Turnover, Growing Job Duties Complicate State Chiefs' Roles
Average tenure drops by half in past six years
A recent spate of departures by prominent state schools chiefs—including John B. King in New York and Kevin S. Huffman in Tennessee—is focusing attention on a turnover rate that now rivals the chronically high churn among urban superintendents.
Changes at the helm of state education agencies reflect a variety of factors, analysts say: a cycle of elections in which voters or governors in several states select new chiefs; opportunities for consulting and other jobs; and, perhaps, new and intensifying pressures on state chiefs.
The list of recently appointed chief school officers, meanwhile, suggests an uptick in the value state leaders are placing on candidates with work experience in, or other strong ties to, their states, rather than those with connections to national organizations or high-profile out-of-state work.
In short, the landscape for state chiefs seems to have shifted in some fashion, said Paul F. Manna, an associate professor of government at the College of William and Mary, in Williamsburg, Va., who has tracked turnover among chief state school officers.
"There is more turbulence in this position nowadays than there has been in the past," Mr. Manna said.
Pedro Rivera began working as the superintendent of the Lancaster district in 2008. He was recognized as a “Champion of Change” by the Obama administration last year for his work to improve curriculum and professional development in the district. Mr. Rivera replaces Carolyn Dumaresq as education secretary.
Less clear, however, is what that turnover means for critical K-12 policies in states as they rethink strategies on issues ranging from student assessment to teacher education.
Tracking the Tenure
According to research conducted by the Council of Chief State School Officers and Mr. Manna, the average tenure for state chiefs is about the same as the average time on the job for urban superintendents: 3.2 years. That figure comes from the Council of the Great City Schools, a Washington-based organization representing 67 large urban districts.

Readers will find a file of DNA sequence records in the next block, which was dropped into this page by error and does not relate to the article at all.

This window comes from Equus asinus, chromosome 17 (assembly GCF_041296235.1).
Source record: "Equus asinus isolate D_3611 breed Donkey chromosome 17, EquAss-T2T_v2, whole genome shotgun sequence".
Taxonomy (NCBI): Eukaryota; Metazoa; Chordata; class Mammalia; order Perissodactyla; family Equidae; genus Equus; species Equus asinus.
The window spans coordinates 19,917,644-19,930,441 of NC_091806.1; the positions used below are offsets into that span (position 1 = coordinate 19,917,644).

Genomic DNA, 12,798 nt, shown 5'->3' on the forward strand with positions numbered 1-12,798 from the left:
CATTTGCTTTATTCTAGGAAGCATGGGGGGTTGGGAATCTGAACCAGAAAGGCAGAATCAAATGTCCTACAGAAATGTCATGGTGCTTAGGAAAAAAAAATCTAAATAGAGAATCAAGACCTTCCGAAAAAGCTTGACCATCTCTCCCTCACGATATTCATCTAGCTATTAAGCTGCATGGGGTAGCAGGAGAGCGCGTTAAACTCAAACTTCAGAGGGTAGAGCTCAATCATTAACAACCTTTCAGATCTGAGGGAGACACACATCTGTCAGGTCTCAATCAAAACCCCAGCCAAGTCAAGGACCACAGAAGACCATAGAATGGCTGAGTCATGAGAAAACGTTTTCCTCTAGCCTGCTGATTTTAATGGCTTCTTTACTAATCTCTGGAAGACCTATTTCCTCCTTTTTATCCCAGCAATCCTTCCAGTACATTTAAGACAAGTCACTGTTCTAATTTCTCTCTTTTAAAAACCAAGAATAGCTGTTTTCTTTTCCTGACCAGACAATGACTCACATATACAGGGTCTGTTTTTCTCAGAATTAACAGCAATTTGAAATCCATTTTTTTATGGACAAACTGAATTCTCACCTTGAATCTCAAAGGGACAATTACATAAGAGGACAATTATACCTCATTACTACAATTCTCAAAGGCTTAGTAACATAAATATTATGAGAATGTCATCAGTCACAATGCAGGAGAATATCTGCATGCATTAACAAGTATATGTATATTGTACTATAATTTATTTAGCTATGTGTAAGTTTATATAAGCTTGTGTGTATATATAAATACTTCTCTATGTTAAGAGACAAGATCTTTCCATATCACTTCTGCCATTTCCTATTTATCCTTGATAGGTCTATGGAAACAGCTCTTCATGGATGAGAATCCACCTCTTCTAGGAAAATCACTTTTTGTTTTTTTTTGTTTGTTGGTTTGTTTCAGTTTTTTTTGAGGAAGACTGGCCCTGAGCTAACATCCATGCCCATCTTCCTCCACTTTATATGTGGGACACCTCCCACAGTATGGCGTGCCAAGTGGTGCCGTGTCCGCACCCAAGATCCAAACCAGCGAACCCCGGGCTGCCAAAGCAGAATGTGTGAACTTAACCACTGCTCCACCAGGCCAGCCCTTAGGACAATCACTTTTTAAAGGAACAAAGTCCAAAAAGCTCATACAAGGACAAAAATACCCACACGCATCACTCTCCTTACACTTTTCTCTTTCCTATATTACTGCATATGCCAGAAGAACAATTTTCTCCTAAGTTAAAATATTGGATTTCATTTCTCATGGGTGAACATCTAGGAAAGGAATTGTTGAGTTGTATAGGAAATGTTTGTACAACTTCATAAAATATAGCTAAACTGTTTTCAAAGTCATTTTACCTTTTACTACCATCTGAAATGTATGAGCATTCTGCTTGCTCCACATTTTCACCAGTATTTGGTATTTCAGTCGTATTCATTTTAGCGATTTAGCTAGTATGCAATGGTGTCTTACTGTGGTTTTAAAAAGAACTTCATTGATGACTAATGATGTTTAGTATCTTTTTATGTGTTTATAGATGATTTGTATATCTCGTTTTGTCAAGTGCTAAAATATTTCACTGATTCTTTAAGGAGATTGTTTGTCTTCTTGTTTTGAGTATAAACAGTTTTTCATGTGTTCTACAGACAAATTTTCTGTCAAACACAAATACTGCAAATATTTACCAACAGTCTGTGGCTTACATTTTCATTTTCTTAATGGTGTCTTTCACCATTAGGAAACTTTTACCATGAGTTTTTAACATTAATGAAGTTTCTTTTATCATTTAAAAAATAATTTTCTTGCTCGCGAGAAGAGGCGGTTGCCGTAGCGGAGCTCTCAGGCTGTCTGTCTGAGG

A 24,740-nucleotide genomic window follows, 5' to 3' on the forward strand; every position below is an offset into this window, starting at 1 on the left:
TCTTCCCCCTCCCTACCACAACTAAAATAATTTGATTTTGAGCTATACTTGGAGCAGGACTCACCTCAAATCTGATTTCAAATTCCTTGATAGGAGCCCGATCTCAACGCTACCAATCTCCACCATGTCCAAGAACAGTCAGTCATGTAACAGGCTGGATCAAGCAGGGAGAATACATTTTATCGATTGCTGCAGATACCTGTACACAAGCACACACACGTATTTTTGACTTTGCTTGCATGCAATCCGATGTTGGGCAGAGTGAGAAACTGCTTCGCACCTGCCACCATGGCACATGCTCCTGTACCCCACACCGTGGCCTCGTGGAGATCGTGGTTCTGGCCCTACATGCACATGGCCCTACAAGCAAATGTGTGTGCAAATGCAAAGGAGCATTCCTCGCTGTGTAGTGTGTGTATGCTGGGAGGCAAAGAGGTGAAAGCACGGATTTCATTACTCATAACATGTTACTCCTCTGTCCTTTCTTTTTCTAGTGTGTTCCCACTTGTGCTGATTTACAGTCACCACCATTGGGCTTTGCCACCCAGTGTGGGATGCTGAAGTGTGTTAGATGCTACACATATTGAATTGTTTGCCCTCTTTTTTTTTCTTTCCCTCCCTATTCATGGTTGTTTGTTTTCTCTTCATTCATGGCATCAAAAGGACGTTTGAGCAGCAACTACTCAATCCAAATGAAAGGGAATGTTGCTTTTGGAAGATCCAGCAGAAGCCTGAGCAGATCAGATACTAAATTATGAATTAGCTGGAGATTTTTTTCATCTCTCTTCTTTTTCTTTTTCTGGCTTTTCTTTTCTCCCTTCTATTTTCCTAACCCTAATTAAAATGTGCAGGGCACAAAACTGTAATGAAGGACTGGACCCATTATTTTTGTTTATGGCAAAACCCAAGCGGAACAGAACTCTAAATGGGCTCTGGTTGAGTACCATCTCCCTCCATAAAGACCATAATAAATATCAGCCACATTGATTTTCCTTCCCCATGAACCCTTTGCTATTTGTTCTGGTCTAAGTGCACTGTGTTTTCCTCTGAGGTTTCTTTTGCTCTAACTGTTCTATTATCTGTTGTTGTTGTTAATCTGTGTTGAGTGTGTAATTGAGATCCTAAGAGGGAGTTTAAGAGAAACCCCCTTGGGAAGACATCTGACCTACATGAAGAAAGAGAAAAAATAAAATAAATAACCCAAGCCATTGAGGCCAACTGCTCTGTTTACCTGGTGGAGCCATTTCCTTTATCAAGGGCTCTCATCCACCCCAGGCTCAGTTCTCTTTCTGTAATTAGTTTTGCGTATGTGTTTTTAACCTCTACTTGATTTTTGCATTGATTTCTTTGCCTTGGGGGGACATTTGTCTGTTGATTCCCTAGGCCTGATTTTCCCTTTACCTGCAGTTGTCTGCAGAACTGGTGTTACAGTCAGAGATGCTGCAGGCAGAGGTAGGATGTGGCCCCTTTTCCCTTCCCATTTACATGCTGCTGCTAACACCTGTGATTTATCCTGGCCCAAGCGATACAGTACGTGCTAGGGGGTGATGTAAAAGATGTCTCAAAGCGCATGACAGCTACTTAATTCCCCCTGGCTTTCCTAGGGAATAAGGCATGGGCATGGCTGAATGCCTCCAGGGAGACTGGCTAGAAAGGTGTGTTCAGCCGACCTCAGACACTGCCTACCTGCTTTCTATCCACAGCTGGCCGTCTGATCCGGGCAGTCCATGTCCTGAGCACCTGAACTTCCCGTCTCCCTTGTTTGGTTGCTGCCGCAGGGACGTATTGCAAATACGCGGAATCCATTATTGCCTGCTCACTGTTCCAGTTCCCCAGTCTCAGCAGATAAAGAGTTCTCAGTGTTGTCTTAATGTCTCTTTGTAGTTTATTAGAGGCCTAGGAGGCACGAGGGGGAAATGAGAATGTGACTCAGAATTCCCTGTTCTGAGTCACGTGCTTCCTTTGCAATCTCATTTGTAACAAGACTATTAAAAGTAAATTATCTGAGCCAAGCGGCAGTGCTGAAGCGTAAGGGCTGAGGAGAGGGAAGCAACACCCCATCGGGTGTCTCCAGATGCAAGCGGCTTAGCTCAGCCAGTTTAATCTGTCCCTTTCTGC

A preliminary analysis by Mr. Manna shows that, after climbing steadily throughout much of the decade that began in 2000, the average state chief's tenure then dipped significantly, from roughly six years in 2008 to three years in 2012.
From March 2012 through the week of Jan. 19, 31 states had changed state education chiefs at least once. And a few states—including Florida, Nevada, and Wyoming—changed commissioners or superintendents more than once during that period. The longest-tenured chief is Superintendent Michael P. Flanagan of Michigan, who has been at his post since May 2005 but plans to retire this coming summer.
Mr. Manna's research suggests that some of the turnover in recent years is correlated with the large slate of state elections—including 36 gubernatorial elections in 2010 and again in 2014—that occurs in the midterm electoral cycle.
The most dramatic spike in turnover for any one year during the past 15 years occurred in 2011, when 24 new state chiefs took over following big GOP gains in the 2010 state elections. Among the seven elections for state chief that year, six saw new chiefs elected, and five of the new chiefs were Republicans.
New Mexico Secretary of Education-designate Hanna Skandera said that good leaders aren't worried about "day-counting or year-counting, or their tenure."
Margaret Vandeven was selected by a unanimous vote of the state school board last month to replace Chris Nicastro as state education commissioner. She previously served as deputy state commissioner overseeing teacher quality and special education, among other programs. Ms. Vandeven previously taught at private schools.
Still, the more recent turnover has had an impact on the group that she chairs, Chiefs for Change, an affiliate of the Foundation for Excellence in Education that until recently was led by former Florida Gov. Jeb Bush. Membership in the group, which backs test-based teacher evaluations, school choice, and online education, among other policies, dropped from nine current chiefs in early 2012 to four active chiefs at the start of this year.
Among the prominent chiefs who have moved on are Tony Bennett, who resigned his Florida post in 2013, and Christopher Cerf, who left New Jersey last year.
"The politics of education, I believe, have intensified and increased to the point where, in some cases, we're seeing politics trump what's in the best interest of kids," said Ms. Skandera, who was picked to lead the state education department by Gov. Susana Martinez, a Republican, but has yet to be confirmed by the state Senate.
Superintendent Randy Dorn of Washington state, who was first elected in 2008, singled out Congress' failure to reauthorize the No Child Left Behind Act—and the subsequent power over states that the U.S. Department of Education has exercised through NCLB waivers—as a major reason chiefs' jobs have gotten more complicated. Mr. Dorn's state lost its waiver last year.